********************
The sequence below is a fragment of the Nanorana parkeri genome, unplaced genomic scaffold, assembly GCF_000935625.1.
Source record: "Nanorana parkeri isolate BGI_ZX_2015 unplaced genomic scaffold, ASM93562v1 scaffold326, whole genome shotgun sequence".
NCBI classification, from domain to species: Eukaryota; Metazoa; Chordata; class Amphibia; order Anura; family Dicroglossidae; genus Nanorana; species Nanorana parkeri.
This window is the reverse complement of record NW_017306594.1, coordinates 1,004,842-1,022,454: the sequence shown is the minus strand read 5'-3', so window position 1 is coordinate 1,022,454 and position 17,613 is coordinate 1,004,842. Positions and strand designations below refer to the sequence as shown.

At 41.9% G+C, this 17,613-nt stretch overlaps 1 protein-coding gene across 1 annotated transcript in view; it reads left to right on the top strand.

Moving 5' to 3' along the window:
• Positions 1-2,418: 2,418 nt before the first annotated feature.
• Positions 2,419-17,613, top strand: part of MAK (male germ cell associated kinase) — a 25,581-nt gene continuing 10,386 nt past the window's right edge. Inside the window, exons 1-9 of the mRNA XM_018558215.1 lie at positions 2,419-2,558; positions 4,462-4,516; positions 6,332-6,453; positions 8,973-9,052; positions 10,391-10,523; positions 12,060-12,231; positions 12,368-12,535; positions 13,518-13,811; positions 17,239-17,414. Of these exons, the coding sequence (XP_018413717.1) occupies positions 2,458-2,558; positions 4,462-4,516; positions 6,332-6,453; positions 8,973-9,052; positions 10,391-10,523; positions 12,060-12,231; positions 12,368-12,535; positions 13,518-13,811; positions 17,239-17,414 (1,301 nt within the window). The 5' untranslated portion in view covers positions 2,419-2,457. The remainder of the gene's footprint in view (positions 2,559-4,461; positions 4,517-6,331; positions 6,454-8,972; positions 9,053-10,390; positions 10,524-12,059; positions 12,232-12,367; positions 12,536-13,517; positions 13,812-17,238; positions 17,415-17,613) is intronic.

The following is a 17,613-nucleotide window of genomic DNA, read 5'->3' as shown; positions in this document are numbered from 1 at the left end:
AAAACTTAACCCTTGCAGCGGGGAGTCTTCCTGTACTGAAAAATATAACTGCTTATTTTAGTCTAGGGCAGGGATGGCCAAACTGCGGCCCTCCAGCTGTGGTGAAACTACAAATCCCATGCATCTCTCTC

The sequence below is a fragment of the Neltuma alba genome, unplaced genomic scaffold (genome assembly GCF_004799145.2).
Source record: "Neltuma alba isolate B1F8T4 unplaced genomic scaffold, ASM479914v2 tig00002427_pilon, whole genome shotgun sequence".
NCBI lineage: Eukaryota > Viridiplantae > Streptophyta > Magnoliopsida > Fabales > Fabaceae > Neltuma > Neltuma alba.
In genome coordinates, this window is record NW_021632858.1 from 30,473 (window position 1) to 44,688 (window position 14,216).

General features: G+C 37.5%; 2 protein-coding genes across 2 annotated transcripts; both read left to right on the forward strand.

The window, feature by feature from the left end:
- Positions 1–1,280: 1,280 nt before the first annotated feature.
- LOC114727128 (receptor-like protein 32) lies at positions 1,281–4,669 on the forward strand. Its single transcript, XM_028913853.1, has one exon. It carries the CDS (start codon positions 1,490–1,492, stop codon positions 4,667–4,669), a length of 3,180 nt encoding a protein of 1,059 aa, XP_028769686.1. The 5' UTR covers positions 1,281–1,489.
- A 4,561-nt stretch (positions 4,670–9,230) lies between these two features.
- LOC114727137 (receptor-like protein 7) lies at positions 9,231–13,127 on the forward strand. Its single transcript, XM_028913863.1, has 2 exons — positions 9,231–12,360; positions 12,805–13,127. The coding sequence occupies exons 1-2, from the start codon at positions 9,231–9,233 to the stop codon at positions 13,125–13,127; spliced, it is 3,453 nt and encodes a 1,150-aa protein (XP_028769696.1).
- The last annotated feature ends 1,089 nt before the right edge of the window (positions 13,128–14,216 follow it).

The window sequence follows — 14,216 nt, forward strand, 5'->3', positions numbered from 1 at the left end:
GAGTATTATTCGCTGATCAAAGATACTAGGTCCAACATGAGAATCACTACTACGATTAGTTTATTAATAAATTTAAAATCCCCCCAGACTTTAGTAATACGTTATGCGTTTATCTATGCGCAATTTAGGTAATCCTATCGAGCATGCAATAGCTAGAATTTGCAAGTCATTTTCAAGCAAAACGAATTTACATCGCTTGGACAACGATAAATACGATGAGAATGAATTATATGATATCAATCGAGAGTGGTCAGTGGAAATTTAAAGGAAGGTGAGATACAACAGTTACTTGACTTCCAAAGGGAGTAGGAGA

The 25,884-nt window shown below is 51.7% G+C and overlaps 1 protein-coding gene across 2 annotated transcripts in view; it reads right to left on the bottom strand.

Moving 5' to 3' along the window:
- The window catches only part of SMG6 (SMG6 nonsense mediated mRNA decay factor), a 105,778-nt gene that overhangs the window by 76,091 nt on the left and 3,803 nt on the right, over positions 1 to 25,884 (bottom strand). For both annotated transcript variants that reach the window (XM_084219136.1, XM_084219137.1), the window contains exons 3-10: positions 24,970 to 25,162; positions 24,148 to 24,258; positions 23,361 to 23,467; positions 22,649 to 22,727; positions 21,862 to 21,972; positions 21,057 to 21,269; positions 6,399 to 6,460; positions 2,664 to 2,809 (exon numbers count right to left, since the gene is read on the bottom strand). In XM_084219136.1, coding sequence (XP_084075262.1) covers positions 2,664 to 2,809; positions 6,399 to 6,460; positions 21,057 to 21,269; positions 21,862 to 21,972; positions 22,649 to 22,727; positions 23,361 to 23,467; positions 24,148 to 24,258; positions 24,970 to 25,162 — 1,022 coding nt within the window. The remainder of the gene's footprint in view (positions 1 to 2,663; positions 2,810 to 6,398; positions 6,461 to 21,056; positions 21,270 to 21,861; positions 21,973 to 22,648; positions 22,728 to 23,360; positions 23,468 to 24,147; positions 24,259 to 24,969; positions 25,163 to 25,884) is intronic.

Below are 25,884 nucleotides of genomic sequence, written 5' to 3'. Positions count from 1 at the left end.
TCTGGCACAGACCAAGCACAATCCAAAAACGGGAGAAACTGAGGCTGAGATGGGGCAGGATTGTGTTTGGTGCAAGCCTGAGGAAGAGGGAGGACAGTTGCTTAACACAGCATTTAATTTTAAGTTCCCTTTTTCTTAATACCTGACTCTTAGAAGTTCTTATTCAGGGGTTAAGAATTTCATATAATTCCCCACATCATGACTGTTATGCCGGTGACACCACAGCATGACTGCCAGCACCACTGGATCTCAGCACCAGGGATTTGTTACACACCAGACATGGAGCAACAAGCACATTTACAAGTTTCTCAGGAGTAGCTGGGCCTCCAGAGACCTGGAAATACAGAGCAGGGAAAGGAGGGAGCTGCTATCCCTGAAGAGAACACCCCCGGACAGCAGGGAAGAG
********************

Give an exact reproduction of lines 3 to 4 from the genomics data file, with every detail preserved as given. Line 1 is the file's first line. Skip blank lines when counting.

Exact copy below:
NCBI classification, from domain to species: Eukaryota; Metazoa; Chordata; class Amphibia; order Anura; family Dicroglossidae; genus Nanorana; species Nanorana parkeri.
This window is the reverse complement of record NW_017306594.1, coordinates 1,004,842-1,022,454: the sequence shown is the minus strand read 5'-3', so window position 1 is coordinate 1,022,454 and position 17,613 is coordinate 1,004,842. Positions and strand designations below refer to the sequence as shown.